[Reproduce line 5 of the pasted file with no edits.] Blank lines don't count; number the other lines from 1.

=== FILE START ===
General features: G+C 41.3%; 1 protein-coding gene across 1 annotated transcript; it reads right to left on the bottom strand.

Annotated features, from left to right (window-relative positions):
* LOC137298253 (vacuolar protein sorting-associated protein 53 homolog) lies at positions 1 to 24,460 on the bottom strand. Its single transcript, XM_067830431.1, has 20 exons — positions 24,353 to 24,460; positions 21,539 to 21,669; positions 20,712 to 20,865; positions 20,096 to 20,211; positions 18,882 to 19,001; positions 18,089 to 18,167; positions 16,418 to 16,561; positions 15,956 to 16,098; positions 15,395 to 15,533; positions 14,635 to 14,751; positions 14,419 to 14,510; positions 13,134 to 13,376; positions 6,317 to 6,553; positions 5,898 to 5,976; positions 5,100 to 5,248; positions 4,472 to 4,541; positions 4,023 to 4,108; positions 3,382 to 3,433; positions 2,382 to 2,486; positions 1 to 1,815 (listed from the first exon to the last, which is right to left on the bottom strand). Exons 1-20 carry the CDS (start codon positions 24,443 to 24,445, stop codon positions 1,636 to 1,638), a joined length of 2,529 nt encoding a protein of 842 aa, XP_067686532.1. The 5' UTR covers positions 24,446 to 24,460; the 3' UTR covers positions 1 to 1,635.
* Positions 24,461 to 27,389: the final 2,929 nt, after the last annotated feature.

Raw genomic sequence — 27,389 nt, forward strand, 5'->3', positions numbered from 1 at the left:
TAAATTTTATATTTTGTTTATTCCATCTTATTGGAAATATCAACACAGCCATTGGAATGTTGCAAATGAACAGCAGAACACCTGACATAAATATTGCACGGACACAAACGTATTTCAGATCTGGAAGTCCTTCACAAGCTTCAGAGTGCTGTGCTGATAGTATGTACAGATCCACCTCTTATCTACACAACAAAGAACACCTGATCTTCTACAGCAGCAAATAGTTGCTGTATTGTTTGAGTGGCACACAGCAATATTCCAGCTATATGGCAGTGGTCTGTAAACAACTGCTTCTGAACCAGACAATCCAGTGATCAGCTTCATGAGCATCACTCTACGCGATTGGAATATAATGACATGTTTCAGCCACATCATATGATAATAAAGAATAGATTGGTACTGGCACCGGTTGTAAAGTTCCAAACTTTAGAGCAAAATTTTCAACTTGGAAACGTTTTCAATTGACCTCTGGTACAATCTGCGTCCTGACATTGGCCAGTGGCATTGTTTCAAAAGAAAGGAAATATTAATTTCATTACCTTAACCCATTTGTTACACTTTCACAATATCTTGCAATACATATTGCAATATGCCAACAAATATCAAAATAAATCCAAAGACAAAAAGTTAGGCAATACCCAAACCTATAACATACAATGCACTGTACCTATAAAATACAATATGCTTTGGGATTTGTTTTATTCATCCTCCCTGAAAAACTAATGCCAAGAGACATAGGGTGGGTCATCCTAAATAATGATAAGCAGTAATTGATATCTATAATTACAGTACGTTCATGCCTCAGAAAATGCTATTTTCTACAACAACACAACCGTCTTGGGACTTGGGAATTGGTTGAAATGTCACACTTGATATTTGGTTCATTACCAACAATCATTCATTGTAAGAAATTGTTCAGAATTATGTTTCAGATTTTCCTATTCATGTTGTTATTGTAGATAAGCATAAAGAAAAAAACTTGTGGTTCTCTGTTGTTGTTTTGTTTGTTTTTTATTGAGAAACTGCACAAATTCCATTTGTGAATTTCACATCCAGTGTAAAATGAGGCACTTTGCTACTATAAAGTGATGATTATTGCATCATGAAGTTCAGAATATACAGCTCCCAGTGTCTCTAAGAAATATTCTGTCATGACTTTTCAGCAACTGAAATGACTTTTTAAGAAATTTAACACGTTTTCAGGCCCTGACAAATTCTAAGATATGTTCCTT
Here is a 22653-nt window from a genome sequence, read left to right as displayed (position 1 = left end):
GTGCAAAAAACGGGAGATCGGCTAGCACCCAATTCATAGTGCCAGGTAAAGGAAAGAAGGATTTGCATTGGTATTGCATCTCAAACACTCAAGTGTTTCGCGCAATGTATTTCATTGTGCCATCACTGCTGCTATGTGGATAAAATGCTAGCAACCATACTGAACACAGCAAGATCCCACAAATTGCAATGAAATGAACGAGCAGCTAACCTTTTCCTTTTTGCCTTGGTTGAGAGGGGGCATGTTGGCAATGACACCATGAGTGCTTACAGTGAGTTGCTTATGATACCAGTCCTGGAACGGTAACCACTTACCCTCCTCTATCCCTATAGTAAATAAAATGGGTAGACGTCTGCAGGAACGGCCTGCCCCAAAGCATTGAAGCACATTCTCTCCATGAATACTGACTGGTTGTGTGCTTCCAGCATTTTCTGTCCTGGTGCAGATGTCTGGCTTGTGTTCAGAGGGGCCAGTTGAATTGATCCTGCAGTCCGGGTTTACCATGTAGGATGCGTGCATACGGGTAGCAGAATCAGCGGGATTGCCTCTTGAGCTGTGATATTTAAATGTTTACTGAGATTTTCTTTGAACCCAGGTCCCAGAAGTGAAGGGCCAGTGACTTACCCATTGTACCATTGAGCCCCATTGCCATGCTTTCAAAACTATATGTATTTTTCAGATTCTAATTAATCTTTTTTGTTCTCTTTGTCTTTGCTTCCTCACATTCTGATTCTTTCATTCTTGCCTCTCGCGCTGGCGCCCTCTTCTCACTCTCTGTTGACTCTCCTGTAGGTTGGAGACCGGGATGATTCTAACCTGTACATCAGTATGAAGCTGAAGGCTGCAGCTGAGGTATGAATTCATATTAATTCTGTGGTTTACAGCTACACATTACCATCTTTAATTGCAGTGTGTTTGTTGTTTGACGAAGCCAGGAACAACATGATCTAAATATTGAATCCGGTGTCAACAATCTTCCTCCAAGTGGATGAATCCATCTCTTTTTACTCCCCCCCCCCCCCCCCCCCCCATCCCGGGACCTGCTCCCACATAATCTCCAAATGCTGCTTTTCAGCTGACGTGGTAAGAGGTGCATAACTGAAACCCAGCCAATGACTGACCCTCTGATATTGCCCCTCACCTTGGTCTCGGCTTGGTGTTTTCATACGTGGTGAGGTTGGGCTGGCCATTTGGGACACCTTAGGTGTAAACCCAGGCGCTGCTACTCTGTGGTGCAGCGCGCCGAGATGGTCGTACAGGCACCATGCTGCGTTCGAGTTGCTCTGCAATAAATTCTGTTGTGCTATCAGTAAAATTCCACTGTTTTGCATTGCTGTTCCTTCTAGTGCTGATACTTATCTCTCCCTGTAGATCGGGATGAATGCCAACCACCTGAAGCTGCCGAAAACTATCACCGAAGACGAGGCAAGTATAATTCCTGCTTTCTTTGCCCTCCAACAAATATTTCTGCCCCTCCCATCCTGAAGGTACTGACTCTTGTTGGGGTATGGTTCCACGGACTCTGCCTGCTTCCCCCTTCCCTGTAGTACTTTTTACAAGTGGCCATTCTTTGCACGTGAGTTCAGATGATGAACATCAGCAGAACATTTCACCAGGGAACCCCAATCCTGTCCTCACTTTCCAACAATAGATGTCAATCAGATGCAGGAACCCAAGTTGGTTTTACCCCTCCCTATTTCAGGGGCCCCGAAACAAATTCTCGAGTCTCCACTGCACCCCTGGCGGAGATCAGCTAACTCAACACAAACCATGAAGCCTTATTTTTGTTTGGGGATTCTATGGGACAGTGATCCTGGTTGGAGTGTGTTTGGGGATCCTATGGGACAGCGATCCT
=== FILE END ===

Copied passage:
Raw genomic sequence — 27,389 nt, forward strand, 5'->3', positions numbered from 1 at the left: